During the best argument of my life,
1) I provoked my partner.
2) He yelled at me.
3) I thanked him.
More precisely, it went something like this.
One Saturday morning, I bring up the topic of possible weekend hikes.
“In an ideal world, today I would — ”
“Is this plan going to involve both days?” my partner Ben interrupts me immediately.
No wonder I dread suggesting weekend activities… he won’t even let me finish a single goddamn sentence!
“I didn’t say anything about plans! I just want permission to dream!” I explode.
This goes on for a bit, in tight and frustrated circles, until Ben suggests that I go and meditate. It’s the last thing I want to do, but I don’t have a choice: we’d both precommitted to disengaging in the middle of arguments.
On my meditation bench, I let myself feel all of my emotions. When I have an angry thought, I turn up the volume. Internally, I say all the meanest things I can come up with.
Ben is such a stick in the mud! Such a lump. I always have to fight him to have any sort of fun. It wasn’t supposed to be like this! We were supposed to be adventure buddies!
I feel constricted, tight, trapped.
He was supposed to expand my world, not narrow it! When did this happen? When had this inspiration, this beautiful altruist who chose his job based on the number of people he could help, become a constraining force?
What would it be like to escape this constraint? I am a blazing fire. I am a storm. I am untamable.
When I finish the meditation, I know that this is bigger than our weekend plans.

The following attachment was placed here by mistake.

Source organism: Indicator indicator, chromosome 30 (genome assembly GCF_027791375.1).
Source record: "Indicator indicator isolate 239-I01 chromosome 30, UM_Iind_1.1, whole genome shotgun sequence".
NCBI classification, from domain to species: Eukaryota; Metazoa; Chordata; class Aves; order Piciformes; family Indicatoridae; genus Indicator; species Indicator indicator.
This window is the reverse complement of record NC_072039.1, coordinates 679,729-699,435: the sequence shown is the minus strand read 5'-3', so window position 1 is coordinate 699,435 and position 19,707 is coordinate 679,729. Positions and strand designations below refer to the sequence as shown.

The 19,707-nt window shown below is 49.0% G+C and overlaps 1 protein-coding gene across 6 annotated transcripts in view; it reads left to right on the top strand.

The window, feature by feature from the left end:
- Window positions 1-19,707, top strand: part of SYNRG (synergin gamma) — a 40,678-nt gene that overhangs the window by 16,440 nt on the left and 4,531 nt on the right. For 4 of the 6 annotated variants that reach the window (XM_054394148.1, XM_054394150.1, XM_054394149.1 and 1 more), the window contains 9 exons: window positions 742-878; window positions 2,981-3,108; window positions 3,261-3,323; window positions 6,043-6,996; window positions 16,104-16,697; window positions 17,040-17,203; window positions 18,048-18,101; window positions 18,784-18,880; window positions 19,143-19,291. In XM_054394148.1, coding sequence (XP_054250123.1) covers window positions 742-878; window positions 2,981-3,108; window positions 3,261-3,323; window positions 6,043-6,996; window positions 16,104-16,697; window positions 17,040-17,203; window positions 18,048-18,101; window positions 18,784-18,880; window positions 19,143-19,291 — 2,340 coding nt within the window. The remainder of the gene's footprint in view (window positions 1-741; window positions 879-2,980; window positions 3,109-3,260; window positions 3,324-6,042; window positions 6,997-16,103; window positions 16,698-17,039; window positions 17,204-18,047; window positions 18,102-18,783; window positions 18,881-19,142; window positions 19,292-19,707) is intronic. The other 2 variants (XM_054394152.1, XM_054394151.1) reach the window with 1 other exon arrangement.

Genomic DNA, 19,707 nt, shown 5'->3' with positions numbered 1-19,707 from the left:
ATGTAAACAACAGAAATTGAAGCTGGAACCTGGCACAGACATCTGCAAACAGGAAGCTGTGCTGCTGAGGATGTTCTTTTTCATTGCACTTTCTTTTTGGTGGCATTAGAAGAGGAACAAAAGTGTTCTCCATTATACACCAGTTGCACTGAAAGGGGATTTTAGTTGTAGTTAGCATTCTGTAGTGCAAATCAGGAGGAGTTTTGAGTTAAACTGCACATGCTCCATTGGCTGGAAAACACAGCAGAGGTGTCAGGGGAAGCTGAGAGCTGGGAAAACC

“I feel like I’m the keeper of travel and adventure in this relationship,” I start.¹ “Nothing fun ever happens unless I suggest it.
“At the start of our relationship, I thought we were adventure buddies. Like that time my friend had invited me to visit her in China, and I really wanted to go, but it seemed frivolous. And you said “why not? I’ll go with you.” And then that same year we went to Morocco and to Iceland — I wanted to do all those things eventually, but you were the one who said “why not now?” And now I feel like it’s always me who says those things.”
I hesitate, searching for the least hurtful words. “I think I… a part of me… is disappointed in our relationship. Before we met, when I set up my OkCupid profile, I wrote “I love reading — but ‘at home, curled up with a book’ is not my idea of a good time. I’d rather be reading on a train headed someplace new.” I wrote that because I didn’t want to be dating someone whose idea of a good time was sitting curled up with a book. And,” I take a deep breath, “there’s a part of me which is afraid that you are this sort of person.”
Ben lurches to his feet. He looks like he’d just been punched. “Reading a book is not my fucking idea of a good time!” He pounds the table, its rattle the only sound in the icy silence. I have never, ever seen him this angry. “My fucking idea of a good time is improving the world! Reading a book is what I do to recuperate when I’m too exhausted from that.” He strides to the other side of the room, panting.
He’s a storm, a blazing fire.
I say the only words that do justice to what I’m feeling: “Thank you.”
What the hell was that about? In the moment, I don’t need to know anything more than this: I am satisfied. I got exactly what I needed.